Memo to Self: When wanting to post pictures to the blog, remember that the camera card reader will only be found immediately after you've written it off as lost and ordered its replacement from Amazon.
Ladies and Gentlemen, the Lesser Spotted Paradisan Turkey-Vulture has landed.
Or put another way, we have finally fought the inaugural wargame in the San Paradiso imagi-nation setting. Talking to mi hermano disponible Jonesy during our regular Sunday terrain crafting & mini painting session, it transpired that his regular Monday D&D session would be cancelled. So I suggested he and any other loose players might come over here for a coffee-table skirmish game to actually use some of the stuff we'd been working on these last few months.
I came up with a scenario that just happened to be the opening shots of the Paradiso farmer's revolt campaign I outlined in the last blog post, and so we settled down to a very enjoyable evening trying to get to grips with the latest iteration of Two Hour Wargames' "Chain Reaction".
I've been a fan of 2HW for years. In fact back in the day I ran a very successful demo for Amazon Miniatures back when Chain Reaction was branded "Guns & Girls" to tie in with their range of figures inspired by the gun-fetish porn site of the same name. (For the record, this was not the demo game that got Amazon and MAWS perma-banned from the Partizan wargames show for miniature nudity. I meticulously greenstuffed little bikinis, crop tops and hot pants onto every figure, much to the bemusement of the AM staff, and ran a scenario with them fighting off against the faceless corporation of "the Man". My figures may still have been slutty, but by the gods they were Empowered Sluts!)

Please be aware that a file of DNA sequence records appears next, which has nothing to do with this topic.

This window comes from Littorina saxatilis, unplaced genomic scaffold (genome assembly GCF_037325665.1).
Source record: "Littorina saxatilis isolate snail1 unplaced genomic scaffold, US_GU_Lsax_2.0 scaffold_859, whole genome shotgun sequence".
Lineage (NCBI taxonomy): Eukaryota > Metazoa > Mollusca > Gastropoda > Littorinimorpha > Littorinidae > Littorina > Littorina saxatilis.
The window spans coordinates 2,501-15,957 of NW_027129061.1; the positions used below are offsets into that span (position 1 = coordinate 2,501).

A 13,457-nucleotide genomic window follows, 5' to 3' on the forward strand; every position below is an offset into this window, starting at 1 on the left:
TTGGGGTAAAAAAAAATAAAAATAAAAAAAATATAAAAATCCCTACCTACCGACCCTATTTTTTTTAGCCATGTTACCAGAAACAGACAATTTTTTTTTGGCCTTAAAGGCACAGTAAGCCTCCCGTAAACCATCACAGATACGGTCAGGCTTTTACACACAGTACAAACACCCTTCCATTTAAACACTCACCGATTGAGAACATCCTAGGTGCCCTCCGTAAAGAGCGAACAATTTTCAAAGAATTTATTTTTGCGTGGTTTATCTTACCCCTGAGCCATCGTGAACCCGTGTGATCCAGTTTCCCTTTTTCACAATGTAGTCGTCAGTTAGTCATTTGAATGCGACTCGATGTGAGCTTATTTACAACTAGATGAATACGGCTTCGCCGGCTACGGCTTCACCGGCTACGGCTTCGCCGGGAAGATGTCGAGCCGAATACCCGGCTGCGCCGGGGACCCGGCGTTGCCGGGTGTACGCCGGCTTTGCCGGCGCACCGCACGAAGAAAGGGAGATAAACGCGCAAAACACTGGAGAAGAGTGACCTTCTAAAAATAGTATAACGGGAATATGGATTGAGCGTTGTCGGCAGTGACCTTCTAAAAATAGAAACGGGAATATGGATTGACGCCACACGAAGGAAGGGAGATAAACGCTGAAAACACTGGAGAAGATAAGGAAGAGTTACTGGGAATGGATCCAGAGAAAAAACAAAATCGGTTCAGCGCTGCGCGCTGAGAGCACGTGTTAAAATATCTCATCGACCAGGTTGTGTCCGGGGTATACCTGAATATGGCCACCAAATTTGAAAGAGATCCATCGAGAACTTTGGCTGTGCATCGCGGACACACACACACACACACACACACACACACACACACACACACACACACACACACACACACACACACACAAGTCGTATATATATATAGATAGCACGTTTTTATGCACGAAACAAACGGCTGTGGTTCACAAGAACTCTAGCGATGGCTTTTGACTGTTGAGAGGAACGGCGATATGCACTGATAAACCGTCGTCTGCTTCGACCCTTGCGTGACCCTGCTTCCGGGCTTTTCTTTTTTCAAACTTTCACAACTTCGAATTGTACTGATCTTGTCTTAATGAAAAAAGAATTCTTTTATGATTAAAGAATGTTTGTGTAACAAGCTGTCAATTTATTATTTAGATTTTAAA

Anyway Chain Reaction and the 2HW mechanics have gone through several iterations since I last played them so I was looking forward to seeing if they still kept the same back & forth firefight feel as the earlier editions (Spoiler alert: They do).
The terrain was my living room coffee table, which is just a shade smaller than 4ft by 3ft. Since the urban terrain is still nearing completion on the workbench I decided to use the trees & jungle vegetation scenery that I've been working on in parallel.
The Free Farmers' Collective have so far been limiting their actions to civil disobedience and peaceful protest. They have however procured a supply of automatic weapons and other material necessary to escalate their campaign to a full armed revolt. Word has reached the ear of El Jefe De Policidad in Verdaville that the rebels are picking up a supply drop located at a remote roadside stop up in the heavily forested foothills of Monto Blanko. El Jefe immediately rushes out with three of his most loyal constables to go and interrupt those naughty rascals. Despite his utter confidence in his own abilities and the ultimate authority of Law & Order which he represents, El Jefe is persuaded to pause at the local army barracks and bring along some regular army troops in support.
El Jefe - REP 5 Star, Shotgun
Three Constabulos Municipales - REP 3, one with shotgun, two with pistols
Four soldiers - REP 4, Squad leader and rifleman with M16s, grenadier with M203 and gunner with SAW.
Rebel Leader El Porco Verde - REP 5 Star, Assault Rifle
Seven rebels - REP 3, One with a SAW, the rest with Assault Rifles.
The police car had barely skidded to a halt when one of the alert rebel sentries opened fire on it from the bushes, putting one of the constables out of the fight right away. A couple more rebels brassed up the car, leaving it rather the worse for wear and suppressing the occupants (i.e. duckback results), while the rest of the rebels scrambled for their weapons and cover.
El Jefe and the Constabulos crawled out of the riddled patrol car on the side away from the rebels and tried returning fire. El Jefe's shotgun succeeded in taking out one rebel, but the poor constables found themselves totally outgunned by the rebels' AKs. Meanwhile the fireteam of soldiers moved into the woods and started trying to move up the road to a flanking position. They came under fire from across the road, and in diving to cover almost stumbled over another rebel hiding in the vegetation, who they gunned down in a vicious close-range fight.
While the army traded shots across the road, El Porco Verde led half his men in an almost mirroring manoeuvre, successfully flanking the police behind the car. The two constables scurried round the back of the car seeking cover, while El Jefe successfully fended off El Porco Verde while he dived for the nearby bushes.